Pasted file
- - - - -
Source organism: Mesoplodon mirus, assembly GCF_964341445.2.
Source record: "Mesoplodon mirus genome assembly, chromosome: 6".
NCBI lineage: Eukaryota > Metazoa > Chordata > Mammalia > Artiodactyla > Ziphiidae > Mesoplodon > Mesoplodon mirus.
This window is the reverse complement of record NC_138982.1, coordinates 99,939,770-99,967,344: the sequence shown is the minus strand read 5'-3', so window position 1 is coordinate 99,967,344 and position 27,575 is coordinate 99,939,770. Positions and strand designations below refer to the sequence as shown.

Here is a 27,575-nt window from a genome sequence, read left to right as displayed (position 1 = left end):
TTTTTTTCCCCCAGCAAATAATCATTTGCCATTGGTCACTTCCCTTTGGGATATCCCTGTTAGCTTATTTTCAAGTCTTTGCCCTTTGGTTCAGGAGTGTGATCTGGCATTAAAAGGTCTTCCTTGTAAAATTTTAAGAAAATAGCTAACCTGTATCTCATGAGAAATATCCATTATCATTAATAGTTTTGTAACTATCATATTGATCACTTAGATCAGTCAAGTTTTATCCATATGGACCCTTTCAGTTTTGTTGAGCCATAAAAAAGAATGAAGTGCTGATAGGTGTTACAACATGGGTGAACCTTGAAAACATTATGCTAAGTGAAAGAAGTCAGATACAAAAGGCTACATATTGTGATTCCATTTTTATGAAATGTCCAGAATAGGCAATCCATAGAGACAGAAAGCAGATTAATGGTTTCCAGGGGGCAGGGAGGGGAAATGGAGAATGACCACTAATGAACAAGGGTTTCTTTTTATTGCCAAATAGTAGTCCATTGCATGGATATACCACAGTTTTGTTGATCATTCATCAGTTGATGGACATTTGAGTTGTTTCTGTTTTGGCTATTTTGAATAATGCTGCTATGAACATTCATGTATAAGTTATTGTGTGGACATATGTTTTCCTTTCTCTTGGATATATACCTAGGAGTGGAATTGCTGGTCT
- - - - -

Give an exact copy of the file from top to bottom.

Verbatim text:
Source organism: Mesoplodon mirus, assembly GCF_964341445.2.
Source record: "Mesoplodon mirus genome assembly, chromosome: 6".
NCBI lineage: Eukaryota > Metazoa > Chordata > Mammalia > Artiodactyla > Ziphiidae > Mesoplodon > Mesoplodon mirus.
This window is the reverse complement of record NC_138982.1, coordinates 99,939,770-99,967,344: the sequence shown is the minus strand read 5'-3', so window position 1 is coordinate 99,967,344 and position 27,575 is coordinate 99,939,770. Positions and strand designations below refer to the sequence as shown.

Here is a 27,575-nt window from a genome sequence, read left to right as displayed (position 1 = left end):
TTTTTTTCCCCCAGCAAATAATCATTTGCCATTGGTCACTTCCCTTTGGGATATCCCTGTTAGCTTATTTTCAAGTCTTTGCCCTTTGGTTCAGGAGTGTGATCTGGCATTAAAAGGTCTTCCTTGTAAAATTTTAAGAAAATAGCTAACCTGTATCTCATGAGAAATATCCATTATCATTAATAGTTTTGTAACTATCATATTGATCACTTAGATCAGTCAAGTTTTATCCATATGGACCCTTTCAGTTTTGTTGAGCCATAAAAAAGAATGAAGTGCTGATAGGTGTTACAACATGGGTGAACCTTGAAAACATTATGCTAAGTGAAAGAAGTCAGATACAAAAGGCTACATATTGTGATTCCATTTTTATGAAATGTCCAGAATAGGCAATCCATAGAGACAGAAAGCAGATTAATGGTTTCCAGGGGGCAGGGAGGGGAAATGGAGAATGACCACTAATGAACAAGGGTTTCTTTTTATTGCCAAATAGTAGTCCATTGCATGGATATACCACAGTTTTGTTGATCATTCATCAGTTGATGGACATTTGAGTTGTTTCTGTTTTGGCTATTTTGAATAATGCTGCTATGAACATTCATGTATAAGTTATTGTGTGGACATATGTTTTCCTTTCTCTTGGATATATACCTAGGAGTGGAATTGCTGGTCT